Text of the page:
MnSOD – manganese superoxide dismutase, MPO – myeloperoxidase, COX-2 – cyclooxygenase-2, iNOS – cytokine-inducible nitric oxide synthase.

There are no studies which have compared the biomarkers we have used between both depression groups and therefore we cannot compare our results with the reports of other researchers. However, referring to the work by Sarapas et al. [22] we shall use two expressions in this place – the so-called state effects and trait-like relationship. According to the first hypothesis, an increase of inflammation factors observed during an episode of depression is only a transient condition, which disappears in the period of disease remission. Based on the second hypothesis, increased pro-inflammatory and anti-inflammatory activation is a permanent feature accompanying patients who suffer from depression. The present results show that alterations in the enzymes measured here are trait markers, whereas previous research showed that increases in TNF-α and neopterin should be regarded as staging markers [10]. In any case, it seems justified to conclude that some activated immune-inflammatory and oxidative stress pathways may be considered as endophenotypic trait biomarkers of depression, whereas other assays are biomarkers of staging of depression.

In the examined group, there were no significant relationships between the severity of depressive disorders measured before and after pharmacological treatment and the expression of mRNA and protein levels of the enzymes. Moreover, the relationship between rDD level and MPO concentration in blood serum was not confirmed by Vaccarino et al. [23]. Meanwhile, in the experiments conducted by Sarandol et al. [24], a raised level of SOD-2 in the group of patients with the so-called major depressive disorder positively correlated with the intensity of symptoms of depressive disorders. Similar conclusions were drawn from the work by Su et al. [25], who evaluated the concentration of inflammatory markers such as IL-6 and C-reactive protein. Additionally, it was demonstrated that increased concentration of IL-2 correlated with the risk of an attempted suicide [26].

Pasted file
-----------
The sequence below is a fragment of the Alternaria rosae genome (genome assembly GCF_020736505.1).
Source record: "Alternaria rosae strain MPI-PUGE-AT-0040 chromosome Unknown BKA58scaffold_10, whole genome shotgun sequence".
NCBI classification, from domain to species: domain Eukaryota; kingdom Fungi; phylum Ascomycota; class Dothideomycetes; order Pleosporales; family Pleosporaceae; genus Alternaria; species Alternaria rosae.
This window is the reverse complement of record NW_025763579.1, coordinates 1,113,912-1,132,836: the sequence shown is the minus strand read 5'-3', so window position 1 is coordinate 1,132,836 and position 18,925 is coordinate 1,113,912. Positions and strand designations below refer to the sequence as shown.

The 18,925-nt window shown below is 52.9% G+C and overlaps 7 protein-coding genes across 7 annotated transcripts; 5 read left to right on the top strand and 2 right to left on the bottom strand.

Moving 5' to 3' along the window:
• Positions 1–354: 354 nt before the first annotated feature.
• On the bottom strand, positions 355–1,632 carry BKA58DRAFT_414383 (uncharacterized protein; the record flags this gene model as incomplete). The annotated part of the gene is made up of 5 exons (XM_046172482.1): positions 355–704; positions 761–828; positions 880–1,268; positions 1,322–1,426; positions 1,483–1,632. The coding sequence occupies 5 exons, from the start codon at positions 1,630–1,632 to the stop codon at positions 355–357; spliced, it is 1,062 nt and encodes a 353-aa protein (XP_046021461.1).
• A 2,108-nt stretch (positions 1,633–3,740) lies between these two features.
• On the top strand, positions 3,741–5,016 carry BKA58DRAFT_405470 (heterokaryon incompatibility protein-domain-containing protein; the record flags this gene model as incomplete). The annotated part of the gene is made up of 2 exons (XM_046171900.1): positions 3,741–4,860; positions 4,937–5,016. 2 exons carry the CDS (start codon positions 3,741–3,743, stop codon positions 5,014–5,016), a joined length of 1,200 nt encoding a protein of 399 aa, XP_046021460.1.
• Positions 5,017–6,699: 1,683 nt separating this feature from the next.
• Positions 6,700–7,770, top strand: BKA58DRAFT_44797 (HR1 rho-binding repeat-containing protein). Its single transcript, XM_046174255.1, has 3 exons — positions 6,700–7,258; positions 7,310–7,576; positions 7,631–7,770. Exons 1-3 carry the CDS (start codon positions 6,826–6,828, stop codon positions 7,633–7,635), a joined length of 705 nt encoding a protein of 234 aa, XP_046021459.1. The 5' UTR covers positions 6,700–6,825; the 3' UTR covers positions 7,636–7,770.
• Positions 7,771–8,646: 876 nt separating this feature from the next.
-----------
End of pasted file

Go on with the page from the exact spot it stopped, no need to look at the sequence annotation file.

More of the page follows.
Antidepressant treatments may reduce oxidative stress [27-29]. However, Gałecki et al. [30] did not find a change in the concentration of antioxidative enzymes (catalase and zinc superoxide dismutase) after 3 months fluoxetine pharmacotherapy in patients with rDD (n = 50). The concentration of the said compounds – both before onset of the treatment and after observing a symptomatic improvement in the examined group of patients with rDD – was higher than in healthy individuals. In another paper [31], a desired outcome (concentration reduction of catalase and zinc superoxide dismutase in serum) was possible after combining fluoxetine-based pharmacotherapy with acetylsalicylic acid (non-steroid anti-inflammatory drug). Similar results were recorded by Whittle et al. [32] in an experiment based on an animal model.

In summary, it is possible to confirm the necessity for further research studies as regards the presented issues and mutual interrelations between inflammatory processes and emotional and cognitive signs of depression.

Conclusions

There is no significant difference in MnSOD, MPO, COX-2 and i-NOS between patients with recurrent depressive disorders and those in a first episode of depression. These findings suggest that these enzymes are trait markers of depression and are not related to staging of depression.

Abbreviations

CIDI: 

Composite international diagnostic interview

COX-2: 

Cyclooxygenase-2

ED-I: